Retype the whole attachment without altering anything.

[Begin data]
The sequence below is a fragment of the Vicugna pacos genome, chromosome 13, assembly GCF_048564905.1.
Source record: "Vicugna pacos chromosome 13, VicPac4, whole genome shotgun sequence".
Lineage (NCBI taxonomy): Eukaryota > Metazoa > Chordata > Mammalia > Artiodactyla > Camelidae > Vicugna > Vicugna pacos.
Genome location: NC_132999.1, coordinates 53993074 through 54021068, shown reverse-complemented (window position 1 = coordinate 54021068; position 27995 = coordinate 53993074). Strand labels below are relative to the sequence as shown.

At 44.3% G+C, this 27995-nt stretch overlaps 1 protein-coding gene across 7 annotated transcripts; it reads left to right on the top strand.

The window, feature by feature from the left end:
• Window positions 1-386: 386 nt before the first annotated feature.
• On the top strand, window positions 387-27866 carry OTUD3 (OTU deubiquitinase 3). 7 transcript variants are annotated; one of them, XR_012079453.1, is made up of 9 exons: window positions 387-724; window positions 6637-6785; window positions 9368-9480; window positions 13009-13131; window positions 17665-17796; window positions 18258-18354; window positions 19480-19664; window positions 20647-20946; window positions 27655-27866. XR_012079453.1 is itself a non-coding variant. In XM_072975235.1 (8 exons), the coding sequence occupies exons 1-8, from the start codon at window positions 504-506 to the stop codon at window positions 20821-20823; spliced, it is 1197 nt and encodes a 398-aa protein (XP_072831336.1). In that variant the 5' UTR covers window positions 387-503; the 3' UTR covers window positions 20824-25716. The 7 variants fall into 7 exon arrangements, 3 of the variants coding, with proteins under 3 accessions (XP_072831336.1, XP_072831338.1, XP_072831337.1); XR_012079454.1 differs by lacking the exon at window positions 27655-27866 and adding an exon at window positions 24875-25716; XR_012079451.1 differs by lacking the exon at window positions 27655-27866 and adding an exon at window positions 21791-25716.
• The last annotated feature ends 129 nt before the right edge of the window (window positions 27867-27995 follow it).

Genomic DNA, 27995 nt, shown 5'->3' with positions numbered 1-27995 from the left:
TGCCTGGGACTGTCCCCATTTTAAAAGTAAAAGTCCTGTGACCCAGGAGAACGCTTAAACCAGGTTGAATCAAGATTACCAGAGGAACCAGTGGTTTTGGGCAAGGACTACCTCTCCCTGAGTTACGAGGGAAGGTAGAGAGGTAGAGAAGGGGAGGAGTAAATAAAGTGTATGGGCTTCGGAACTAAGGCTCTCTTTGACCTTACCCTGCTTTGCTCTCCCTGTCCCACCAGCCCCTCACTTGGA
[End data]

The sequence below is a fragment of the Vicugna pacos genome, chromosome 13, assembly GCF_048564905.1.
Source record: "Vicugna pacos chromosome 13, VicPac4, whole genome shotgun sequence".
Lineage (NCBI taxonomy): Eukaryota > Metazoa > Chordata > Mammalia > Artiodactyla > Camelidae > Vicugna > Vicugna pacos.
Genome location: NC_132999.1, coordinates 53993074 through 54021068, shown reverse-complemented (window position 1 = coordinate 54021068; position 27995 = coordinate 53993074). Strand labels below are relative to the sequence as shown.

At 44.3% G+C, this 27995-nt stretch overlaps 1 protein-coding gene across 7 annotated transcripts; it reads left to right on the top strand.

The window, feature by feature from the left end:
• Window positions 1-386: 386 nt before the first annotated feature.
• On the top strand, window positions 387-27866 carry OTUD3 (OTU deubiquitinase 3). 7 transcript variants are annotated; one of them, XR_012079453.1, is made up of 9 exons: window positions 387-724; window positions 6637-6785; window positions 9368-9480; window positions 13009-13131; window positions 17665-17796; window positions 18258-18354; window positions 19480-19664; window positions 20647-20946; window positions 27655-27866. XR_012079453.1 is itself a non-coding variant. In XM_072975235.1 (8 exons), the coding sequence occupies exons 1-8, from the start codon at window positions 504-506 to the stop codon at window positions 20821-20823; spliced, it is 1197 nt and encodes a 398-aa protein (XP_072831336.1). In that variant the 5' UTR covers window positions 387-503; the 3' UTR covers window positions 20824-25716. The 7 variants fall into 7 exon arrangements, 3 of the variants coding, with proteins under 3 accessions (XP_072831336.1, XP_072831338.1, XP_072831337.1); XR_012079454.1 differs by lacking the exon at window positions 27655-27866 and adding an exon at window positions 24875-25716; XR_012079451.1 differs by lacking the exon at window positions 27655-27866 and adding an exon at window positions 21791-25716.
• The last annotated feature ends 129 nt before the right edge of the window (window positions 27867-27995 follow it).

Genomic DNA, 27995 nt, shown 5'->3' with positions numbered 1-27995 from the left:
TGCCTGGGACTGTCCCCATTTTAAAAGTAAAAGTCCTGTGACCCAGGAGAACGCTTAAACCAGGTTGAATCAAGATTACCAGAGGAACCAGTGGTTTTGGGCAAGGACTACCTCTCCCTGAGTTACGAGGGAAGGTAGAGAGGTAGAGAAGGGGAGGAGTAAATAAAGTGTATGGGCTTCGGAACTAAGGCTCTCTTTGACCTTACCCTGCTTTGCTCTCCCTGTCCCACCAGCCCCTCACTTGGA